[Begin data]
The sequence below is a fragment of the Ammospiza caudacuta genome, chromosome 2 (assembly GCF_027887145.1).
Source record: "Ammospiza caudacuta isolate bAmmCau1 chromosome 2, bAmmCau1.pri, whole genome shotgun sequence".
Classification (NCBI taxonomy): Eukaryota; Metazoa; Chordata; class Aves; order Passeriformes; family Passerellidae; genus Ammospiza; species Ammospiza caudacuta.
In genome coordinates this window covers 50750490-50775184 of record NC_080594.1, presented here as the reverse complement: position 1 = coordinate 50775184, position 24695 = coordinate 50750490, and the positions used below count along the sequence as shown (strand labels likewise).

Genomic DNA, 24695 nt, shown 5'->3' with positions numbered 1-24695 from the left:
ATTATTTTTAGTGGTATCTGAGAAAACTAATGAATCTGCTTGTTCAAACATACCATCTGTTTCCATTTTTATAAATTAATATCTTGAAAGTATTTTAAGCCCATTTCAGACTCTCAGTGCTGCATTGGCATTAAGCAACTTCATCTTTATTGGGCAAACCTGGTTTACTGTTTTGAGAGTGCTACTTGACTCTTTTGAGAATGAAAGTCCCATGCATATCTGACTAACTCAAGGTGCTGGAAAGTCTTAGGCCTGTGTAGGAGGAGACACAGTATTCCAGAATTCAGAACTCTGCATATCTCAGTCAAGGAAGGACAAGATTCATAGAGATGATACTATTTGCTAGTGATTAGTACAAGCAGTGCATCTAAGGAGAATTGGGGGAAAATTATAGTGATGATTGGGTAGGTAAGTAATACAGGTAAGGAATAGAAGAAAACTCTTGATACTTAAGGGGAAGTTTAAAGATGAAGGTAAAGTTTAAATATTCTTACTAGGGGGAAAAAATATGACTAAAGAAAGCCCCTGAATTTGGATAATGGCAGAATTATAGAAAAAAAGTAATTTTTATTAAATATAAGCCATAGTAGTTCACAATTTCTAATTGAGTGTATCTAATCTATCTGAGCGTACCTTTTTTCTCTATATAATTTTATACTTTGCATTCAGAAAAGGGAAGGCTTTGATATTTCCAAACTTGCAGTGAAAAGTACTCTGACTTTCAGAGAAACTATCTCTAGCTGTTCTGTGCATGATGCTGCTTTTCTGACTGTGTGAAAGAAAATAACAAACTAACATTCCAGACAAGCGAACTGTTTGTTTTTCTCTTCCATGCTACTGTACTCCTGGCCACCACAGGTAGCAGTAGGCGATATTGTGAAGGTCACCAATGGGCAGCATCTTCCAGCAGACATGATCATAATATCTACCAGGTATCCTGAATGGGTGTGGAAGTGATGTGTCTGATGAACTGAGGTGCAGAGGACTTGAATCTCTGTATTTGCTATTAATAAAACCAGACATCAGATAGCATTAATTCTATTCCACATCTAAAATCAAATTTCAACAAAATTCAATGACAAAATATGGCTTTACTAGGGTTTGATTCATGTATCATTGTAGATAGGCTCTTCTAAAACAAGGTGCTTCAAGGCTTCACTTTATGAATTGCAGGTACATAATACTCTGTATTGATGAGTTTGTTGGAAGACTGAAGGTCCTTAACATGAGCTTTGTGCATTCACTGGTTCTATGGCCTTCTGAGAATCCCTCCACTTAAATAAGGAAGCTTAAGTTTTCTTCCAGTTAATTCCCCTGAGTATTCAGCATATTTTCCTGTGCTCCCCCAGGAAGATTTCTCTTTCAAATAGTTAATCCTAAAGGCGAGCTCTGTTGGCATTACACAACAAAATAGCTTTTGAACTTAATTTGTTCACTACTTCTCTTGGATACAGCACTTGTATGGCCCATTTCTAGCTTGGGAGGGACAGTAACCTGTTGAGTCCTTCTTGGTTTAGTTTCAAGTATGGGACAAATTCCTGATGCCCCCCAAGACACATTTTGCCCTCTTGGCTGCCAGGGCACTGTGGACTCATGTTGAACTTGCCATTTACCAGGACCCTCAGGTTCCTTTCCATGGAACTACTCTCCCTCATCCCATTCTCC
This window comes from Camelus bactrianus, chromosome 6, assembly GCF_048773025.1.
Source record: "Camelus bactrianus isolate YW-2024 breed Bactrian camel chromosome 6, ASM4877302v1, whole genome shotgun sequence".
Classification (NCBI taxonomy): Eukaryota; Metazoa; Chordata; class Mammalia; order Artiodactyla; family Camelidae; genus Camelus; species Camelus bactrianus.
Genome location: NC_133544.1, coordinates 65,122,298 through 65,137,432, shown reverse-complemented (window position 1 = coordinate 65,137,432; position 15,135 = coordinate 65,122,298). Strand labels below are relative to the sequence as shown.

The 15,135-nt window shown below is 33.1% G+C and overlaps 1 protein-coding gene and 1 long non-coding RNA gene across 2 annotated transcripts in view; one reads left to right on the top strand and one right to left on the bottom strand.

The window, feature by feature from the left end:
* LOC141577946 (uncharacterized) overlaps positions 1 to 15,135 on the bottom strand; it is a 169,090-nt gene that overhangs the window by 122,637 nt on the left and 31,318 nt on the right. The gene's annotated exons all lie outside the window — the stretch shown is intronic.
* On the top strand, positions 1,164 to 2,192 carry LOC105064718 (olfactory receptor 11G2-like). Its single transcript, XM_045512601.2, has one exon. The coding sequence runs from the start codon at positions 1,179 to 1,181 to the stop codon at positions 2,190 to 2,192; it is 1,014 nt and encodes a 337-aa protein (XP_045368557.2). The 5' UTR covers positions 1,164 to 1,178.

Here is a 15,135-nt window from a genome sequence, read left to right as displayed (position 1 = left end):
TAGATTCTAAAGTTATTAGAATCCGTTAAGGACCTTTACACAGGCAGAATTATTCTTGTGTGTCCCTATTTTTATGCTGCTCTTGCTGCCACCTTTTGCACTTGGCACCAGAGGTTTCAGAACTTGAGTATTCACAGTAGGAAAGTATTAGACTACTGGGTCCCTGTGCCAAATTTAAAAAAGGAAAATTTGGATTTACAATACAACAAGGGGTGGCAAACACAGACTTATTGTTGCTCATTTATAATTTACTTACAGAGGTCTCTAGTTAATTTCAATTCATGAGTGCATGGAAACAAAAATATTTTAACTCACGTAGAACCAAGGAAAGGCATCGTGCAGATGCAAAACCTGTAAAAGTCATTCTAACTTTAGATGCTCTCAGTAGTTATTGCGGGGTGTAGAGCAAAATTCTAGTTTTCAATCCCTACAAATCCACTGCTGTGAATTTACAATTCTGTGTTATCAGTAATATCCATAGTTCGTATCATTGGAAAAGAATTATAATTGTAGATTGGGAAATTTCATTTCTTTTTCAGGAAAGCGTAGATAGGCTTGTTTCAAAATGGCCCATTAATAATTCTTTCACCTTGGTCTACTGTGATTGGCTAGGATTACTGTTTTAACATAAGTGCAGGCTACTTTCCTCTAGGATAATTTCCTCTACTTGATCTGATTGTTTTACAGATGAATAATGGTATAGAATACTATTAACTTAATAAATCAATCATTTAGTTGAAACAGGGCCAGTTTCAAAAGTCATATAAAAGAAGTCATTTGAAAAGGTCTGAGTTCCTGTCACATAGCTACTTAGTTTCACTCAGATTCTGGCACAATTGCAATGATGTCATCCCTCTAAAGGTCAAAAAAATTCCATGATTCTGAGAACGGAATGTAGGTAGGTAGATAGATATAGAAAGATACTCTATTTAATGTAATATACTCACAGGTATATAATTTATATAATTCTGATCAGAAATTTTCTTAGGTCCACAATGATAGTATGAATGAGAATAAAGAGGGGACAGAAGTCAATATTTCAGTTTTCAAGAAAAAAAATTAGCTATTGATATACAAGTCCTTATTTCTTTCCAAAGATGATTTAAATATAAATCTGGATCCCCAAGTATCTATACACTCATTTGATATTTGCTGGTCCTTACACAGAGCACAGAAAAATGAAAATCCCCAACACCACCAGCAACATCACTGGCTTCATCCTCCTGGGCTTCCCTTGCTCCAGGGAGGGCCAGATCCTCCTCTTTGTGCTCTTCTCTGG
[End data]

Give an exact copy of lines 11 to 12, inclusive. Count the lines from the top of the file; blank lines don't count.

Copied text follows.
The 15,135-nt window shown below is 33.1% G+C and overlaps 1 protein-coding gene and 1 long non-coding RNA gene across 2 annotated transcripts in view; one reads left to right on the top strand and one right to left on the bottom strand.

The window, feature by feature from the left end: